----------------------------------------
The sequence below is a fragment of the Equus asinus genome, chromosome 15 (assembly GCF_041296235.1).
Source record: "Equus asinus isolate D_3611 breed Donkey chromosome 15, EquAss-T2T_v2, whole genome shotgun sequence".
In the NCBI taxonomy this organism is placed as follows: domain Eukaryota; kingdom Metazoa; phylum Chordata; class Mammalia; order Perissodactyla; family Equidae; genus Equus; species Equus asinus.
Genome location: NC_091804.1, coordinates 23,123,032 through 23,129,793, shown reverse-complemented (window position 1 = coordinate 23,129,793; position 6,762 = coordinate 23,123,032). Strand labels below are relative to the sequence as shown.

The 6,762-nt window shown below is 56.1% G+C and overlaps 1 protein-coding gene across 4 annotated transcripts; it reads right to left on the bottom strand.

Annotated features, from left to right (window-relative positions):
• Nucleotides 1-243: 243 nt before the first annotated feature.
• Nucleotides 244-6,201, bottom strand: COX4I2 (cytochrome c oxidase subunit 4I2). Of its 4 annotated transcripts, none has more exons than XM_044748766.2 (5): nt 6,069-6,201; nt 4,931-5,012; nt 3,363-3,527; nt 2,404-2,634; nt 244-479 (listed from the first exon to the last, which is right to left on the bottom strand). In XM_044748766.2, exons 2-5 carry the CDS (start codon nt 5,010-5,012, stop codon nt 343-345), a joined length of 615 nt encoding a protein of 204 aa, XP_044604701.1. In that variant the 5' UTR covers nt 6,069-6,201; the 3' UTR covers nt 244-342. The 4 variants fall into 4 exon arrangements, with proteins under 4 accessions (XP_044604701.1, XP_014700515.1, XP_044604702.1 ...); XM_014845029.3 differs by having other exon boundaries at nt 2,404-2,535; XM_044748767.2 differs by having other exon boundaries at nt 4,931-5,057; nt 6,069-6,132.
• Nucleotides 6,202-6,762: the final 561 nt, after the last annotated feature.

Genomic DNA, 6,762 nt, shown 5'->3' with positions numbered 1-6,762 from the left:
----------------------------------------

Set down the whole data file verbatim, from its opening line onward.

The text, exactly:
The sequence below is a fragment of the Equus asinus genome, chromosome 15 (assembly GCF_041296235.1).
Source record: "Equus asinus isolate D_3611 breed Donkey chromosome 15, EquAss-T2T_v2, whole genome shotgun sequence".
In the NCBI taxonomy this organism is placed as follows: domain Eukaryota; kingdom Metazoa; phylum Chordata; class Mammalia; order Perissodactyla; family Equidae; genus Equus; species Equus asinus.
Genome location: NC_091804.1, coordinates 23,123,032 through 23,129,793, shown reverse-complemented (window position 1 = coordinate 23,129,793; position 6,762 = coordinate 23,123,032). Strand labels below are relative to the sequence as shown.

The 6,762-nt window shown below is 56.1% G+C and overlaps 1 protein-coding gene across 4 annotated transcripts; it reads right to left on the bottom strand.

Annotated features, from left to right (window-relative positions):
• Nucleotides 1-243: 243 nt before the first annotated feature.
• Nucleotides 244-6,201, bottom strand: COX4I2 (cytochrome c oxidase subunit 4I2). Of its 4 annotated transcripts, none has more exons than XM_044748766.2 (5): nt 6,069-6,201; nt 4,931-5,012; nt 3,363-3,527; nt 2,404-2,634; nt 244-479 (listed from the first exon to the last, which is right to left on the bottom strand). In XM_044748766.2, exons 2-5 carry the CDS (start codon nt 5,010-5,012, stop codon nt 343-345), a joined length of 615 nt encoding a protein of 204 aa, XP_044604701.1. In that variant the 5' UTR covers nt 6,069-6,201; the 3' UTR covers nt 244-342. The 4 variants fall into 4 exon arrangements, with proteins under 4 accessions (XP_044604701.1, XP_014700515.1, XP_044604702.1 ...); XM_014845029.3 differs by having other exon boundaries at nt 2,404-2,535; XM_044748767.2 differs by having other exon boundaries at nt 4,931-5,057; nt 6,069-6,132.
• Nucleotides 6,202-6,762: the final 561 nt, after the last annotated feature.

Genomic DNA, 6,762 nt, shown 5'->3' with positions numbered 1-6,762 from the left: